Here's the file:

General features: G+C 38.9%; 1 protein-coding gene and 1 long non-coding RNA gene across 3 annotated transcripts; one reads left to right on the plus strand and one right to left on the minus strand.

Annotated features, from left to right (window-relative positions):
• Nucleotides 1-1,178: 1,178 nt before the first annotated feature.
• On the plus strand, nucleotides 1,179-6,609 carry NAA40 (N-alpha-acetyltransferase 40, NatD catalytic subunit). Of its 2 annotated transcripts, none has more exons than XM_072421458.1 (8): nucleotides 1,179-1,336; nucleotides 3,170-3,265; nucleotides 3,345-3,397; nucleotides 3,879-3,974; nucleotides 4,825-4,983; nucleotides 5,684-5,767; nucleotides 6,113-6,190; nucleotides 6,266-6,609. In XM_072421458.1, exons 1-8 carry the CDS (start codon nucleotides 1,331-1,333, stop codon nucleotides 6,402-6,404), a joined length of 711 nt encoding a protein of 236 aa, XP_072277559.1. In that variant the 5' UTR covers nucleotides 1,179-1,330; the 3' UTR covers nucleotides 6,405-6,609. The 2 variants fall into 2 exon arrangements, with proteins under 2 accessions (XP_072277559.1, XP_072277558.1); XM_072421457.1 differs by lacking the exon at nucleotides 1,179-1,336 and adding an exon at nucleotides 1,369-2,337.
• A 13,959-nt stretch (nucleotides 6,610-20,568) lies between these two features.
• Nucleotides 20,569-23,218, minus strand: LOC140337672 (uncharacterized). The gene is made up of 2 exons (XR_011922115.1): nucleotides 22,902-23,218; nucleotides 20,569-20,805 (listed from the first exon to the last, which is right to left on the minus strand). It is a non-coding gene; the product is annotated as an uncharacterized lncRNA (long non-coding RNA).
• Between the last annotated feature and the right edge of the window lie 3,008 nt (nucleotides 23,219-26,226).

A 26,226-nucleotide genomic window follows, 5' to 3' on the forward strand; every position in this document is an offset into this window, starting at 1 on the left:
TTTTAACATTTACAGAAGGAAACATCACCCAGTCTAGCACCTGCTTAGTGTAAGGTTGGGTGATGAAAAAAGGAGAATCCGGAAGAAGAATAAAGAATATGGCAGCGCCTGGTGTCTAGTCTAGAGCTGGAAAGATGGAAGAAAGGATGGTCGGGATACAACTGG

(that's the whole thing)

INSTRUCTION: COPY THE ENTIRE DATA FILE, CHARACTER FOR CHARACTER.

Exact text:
General features: G+C 38.9%; 1 protein-coding gene and 1 long non-coding RNA gene across 3 annotated transcripts; one reads left to right on the plus strand and one right to left on the minus strand.

Annotated features, from left to right (window-relative positions):
• Nucleotides 1-1,178: 1,178 nt before the first annotated feature.
• On the plus strand, nucleotides 1,179-6,609 carry NAA40 (N-alpha-acetyltransferase 40, NatD catalytic subunit). Of its 2 annotated transcripts, none has more exons than XM_072421458.1 (8): nucleotides 1,179-1,336; nucleotides 3,170-3,265; nucleotides 3,345-3,397; nucleotides 3,879-3,974; nucleotides 4,825-4,983; nucleotides 5,684-5,767; nucleotides 6,113-6,190; nucleotides 6,266-6,609. In XM_072421458.1, exons 1-8 carry the CDS (start codon nucleotides 1,331-1,333, stop codon nucleotides 6,402-6,404), a joined length of 711 nt encoding a protein of 236 aa, XP_072277559.1. In that variant the 5' UTR covers nucleotides 1,179-1,330; the 3' UTR covers nucleotides 6,405-6,609. The 2 variants fall into 2 exon arrangements, with proteins under 2 accessions (XP_072277559.1, XP_072277558.1); XM_072421457.1 differs by lacking the exon at nucleotides 1,179-1,336 and adding an exon at nucleotides 1,369-2,337.
• A 13,959-nt stretch (nucleotides 6,610-20,568) lies between these two features.
• Nucleotides 20,569-23,218, minus strand: LOC140337672 (uncharacterized). The gene is made up of 2 exons (XR_011922115.1): nucleotides 22,902-23,218; nucleotides 20,569-20,805 (listed from the first exon to the last, which is right to left on the minus strand). It is a non-coding gene; the product is annotated as an uncharacterized lncRNA (long non-coding RNA).
• Between the last annotated feature and the right edge of the window lie 3,008 nt (nucleotides 23,219-26,226).

A 26,226-nucleotide genomic window follows, 5' to 3' on the forward strand; every position in this document is an offset into this window, starting at 1 on the left:
TTTTAACATTTACAGAAGGAAACATCACCCAGTCTAGCACCTGCTTAGTGTAAGGTTGGGTGATGAAAAAAGGAGAATCCGGAAGAAGAATAAAGAATATGGCAGCGCCTGGTGTCTAGTCTAGAGCTGGAAAGATGGAAGAAAGGATGGTCGGGATACAACTGG